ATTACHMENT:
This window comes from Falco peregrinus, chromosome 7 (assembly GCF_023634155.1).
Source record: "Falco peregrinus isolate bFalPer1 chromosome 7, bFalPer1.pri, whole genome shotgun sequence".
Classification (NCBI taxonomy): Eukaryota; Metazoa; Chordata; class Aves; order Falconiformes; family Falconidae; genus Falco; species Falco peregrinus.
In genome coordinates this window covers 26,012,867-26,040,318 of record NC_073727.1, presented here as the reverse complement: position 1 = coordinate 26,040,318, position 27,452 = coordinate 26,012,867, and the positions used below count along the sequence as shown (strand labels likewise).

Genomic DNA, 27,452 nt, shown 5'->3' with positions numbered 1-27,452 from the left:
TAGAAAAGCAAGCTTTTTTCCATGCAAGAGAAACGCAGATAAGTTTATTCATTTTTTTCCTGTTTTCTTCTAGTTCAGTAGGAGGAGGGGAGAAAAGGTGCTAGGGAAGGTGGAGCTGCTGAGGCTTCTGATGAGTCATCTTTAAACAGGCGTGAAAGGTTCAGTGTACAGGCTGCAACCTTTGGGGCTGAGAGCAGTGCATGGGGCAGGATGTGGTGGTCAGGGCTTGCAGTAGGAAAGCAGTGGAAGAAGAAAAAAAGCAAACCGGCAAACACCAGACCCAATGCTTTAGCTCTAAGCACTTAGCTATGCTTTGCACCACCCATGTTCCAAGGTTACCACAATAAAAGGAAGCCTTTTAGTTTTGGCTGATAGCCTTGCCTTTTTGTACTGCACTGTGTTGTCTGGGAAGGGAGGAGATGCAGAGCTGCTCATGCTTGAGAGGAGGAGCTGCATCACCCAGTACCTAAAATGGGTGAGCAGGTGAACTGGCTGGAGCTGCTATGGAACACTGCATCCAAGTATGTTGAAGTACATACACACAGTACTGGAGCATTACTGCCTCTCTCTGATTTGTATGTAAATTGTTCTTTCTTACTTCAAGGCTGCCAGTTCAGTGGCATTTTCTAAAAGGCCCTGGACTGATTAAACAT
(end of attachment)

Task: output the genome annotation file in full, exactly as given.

This window comes from Falco peregrinus, chromosome 7 (assembly GCF_023634155.1).
Source record: "Falco peregrinus isolate bFalPer1 chromosome 7, bFalPer1.pri, whole genome shotgun sequence".
Classification (NCBI taxonomy): Eukaryota; Metazoa; Chordata; class Aves; order Falconiformes; family Falconidae; genus Falco; species Falco peregrinus.
In genome coordinates this window covers 26,012,867-26,040,318 of record NC_073727.1, presented here as the reverse complement: position 1 = coordinate 26,040,318, position 27,452 = coordinate 26,012,867, and the positions used below count along the sequence as shown (strand labels likewise).

Genomic DNA, 27,452 nt, shown 5'->3' with positions numbered 1-27,452 from the left:
TAGAAAAGCAAGCTTTTTTCCATGCAAGAGAAACGCAGATAAGTTTATTCATTTTTTTCCTGTTTTCTTCTAGTTCAGTAGGAGGAGGGGAGAAAAGGTGCTAGGGAAGGTGGAGCTGCTGAGGCTTCTGATGAGTCATCTTTAAACAGGCGTGAAAGGTTCAGTGTACAGGCTGCAACCTTTGGGGCTGAGAGCAGTGCATGGGGCAGGATGTGGTGGTCAGGGCTTGCAGTAGGAAAGCAGTGGAAGAAGAAAAAAAGCAAACCGGCAAACACCAGACCCAATGCTTTAGCTCTAAGCACTTAGCTATGCTTTGCACCACCCATGTTCCAAGGTTACCACAATAAAAGGAAGCCTTTTAGTTTTGGCTGATAGCCTTGCCTTTTTGTACTGCACTGTGTTGTCTGGGAAGGGAGGAGATGCAGAGCTGCTCATGCTTGAGAGGAGGAGCTGCATCACCCAGTACCTAAAATGGGTGAGCAGGTGAACTGGCTGGAGCTGCTATGGAACACTGCATCCAAGTATGTTGAAGTACATACACACAGTACTGGAGCATTACTGCCTCTCTCTGATTTGTATGTAAATTGTTCTTTCTTACTTCAAGGCTGCCAGTTCAGTGGCATTTTCTAAAAGGCCCTGGACTGATTAAACAT